Less than two months out from a polarizing election, all the evidence suggests consumers are tense, anxious and tired. And due to the COVID-19 pandemic, they’re engaging on social media more than ever.
According to Pew Research, nearly half of users surveyed said social media is “very or somewhat important to them” as a way to find others with similar viewpoints and to find ways to get involved with political or social issues. At the same time, more than half of American social media users across political parties say they are “worn out” by political posts and discussions, and have had to take a break from news and/or social media to reduce their pandemic-related stress and anxiety.
What does this mean?
Though social media may be amplifying stressors, it still serves as an arena for connection, information, activism and escape – and, while social distancing and working remotely, consumers are seeking these things in increasing numbers.
We can expect both social media numbers and consumer stress levels to remain high as the election nears and a “second wave” of pandemic looms. As marketers consider how the mental and emotional states of their consumers might shape their digital strategy in the coming months, now is a good time to offer distressed consumers some much-needed relief.
What should marketers be doing?
While certain products and services more overtly offer a promise of respite, understanding the consumer mindset in the current climate gives marketers across categories a lens through which to consider their messaging and pivot accordingly. Here are a few examples.
Consumer goods: We can see from consumer social engagements and searches that self-care, health and exercise are top of mind, as are children’s activities and home improvement, among others you might expect given the circumstances. Home appliances, electronics and other tools are gaining significance for homebound consumers, and outdoor sports and hobbies offer escapes from the walls. B2C marketers have a lot of opportunity for messaging when they consider not just what products they can provide, but what experiences they can help create.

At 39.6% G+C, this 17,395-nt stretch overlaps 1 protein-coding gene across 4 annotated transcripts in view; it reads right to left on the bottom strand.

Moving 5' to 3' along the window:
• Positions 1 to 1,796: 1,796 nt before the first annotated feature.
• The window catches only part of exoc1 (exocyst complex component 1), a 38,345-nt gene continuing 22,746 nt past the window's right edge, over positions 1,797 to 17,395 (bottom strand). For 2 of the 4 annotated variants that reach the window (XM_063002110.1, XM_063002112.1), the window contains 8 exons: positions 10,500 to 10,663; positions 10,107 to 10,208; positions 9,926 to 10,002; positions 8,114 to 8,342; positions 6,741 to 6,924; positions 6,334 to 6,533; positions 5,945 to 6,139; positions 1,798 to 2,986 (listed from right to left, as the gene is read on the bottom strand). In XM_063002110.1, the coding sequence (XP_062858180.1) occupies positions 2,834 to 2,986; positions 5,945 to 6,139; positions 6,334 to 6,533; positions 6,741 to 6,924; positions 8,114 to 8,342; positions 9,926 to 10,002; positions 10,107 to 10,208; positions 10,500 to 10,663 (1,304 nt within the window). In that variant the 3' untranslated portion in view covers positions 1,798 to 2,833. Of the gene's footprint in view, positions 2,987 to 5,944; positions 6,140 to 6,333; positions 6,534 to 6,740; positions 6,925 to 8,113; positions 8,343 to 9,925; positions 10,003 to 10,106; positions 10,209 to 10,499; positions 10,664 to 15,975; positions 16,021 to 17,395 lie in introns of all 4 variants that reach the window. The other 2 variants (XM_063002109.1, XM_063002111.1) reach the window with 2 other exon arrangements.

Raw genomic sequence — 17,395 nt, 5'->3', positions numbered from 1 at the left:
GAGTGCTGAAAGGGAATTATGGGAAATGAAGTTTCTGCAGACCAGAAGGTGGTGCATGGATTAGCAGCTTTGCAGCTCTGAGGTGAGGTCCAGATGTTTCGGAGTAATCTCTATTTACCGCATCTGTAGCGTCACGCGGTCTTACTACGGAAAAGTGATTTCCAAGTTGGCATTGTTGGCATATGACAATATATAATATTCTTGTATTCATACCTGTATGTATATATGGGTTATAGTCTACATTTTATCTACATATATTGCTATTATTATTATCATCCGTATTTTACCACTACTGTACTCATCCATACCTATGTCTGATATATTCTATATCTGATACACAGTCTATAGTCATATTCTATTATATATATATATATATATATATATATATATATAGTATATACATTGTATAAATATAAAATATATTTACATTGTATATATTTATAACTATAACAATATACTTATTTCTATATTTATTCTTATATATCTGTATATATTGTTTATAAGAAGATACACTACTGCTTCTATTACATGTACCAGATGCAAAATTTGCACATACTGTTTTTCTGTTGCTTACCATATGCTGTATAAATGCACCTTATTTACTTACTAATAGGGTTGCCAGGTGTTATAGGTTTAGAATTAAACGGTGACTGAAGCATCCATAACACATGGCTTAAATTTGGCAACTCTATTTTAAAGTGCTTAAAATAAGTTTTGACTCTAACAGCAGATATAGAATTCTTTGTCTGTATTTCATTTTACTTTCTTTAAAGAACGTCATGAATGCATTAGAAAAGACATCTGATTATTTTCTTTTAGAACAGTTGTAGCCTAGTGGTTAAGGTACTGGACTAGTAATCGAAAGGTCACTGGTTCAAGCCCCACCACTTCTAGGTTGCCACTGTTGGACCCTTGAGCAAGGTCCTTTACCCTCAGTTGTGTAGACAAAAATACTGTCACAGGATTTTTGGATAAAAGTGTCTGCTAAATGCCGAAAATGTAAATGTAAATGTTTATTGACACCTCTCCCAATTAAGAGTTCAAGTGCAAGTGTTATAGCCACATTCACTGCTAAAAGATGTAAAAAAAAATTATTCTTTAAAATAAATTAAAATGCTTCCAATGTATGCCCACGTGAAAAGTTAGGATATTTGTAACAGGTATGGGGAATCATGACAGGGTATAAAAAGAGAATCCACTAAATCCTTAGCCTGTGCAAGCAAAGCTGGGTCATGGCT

Travel and recreation: There are those who are willing to travel right now and those who are not, but everyone intends to travel again at some point. The opportunity for escape – even if it’s just a mental one – is big in this category. Consumers spend time making future plans and are also interested in what they can do, safely, in the near future. For example, in the last three months, Airbnb has seen a threefold increase in reviews mentioning remote work, as consumers are taking “workcations” for a change of scenery and a mini-retreat.
Building and home products: Home improvement activity has increased significantly since March and the building material and garden category is up more than 22% over last year. At this point, it’s likely that people have accomplished their more pressing needs for functional home office or remote learning spaces. Marketers in this category could shift messaging to focus on the home as a haven. Can you inspire or assist in creating an indoor or outdoor oasis?
Financial sector: At a time when the economy is suffering and the future is full of uncertainty, reassurance and certainty are welcome here, but so is hope. Consumers want financial security now, but they also want to see a way through and think about days ahead. Marketers in this category might consider messaging around saving for future travel, indulging in self-care or investing in yourself, or planning for fun purchases as a way to offer some escape.
Could changes to your messaging benefit your brand in the coming months?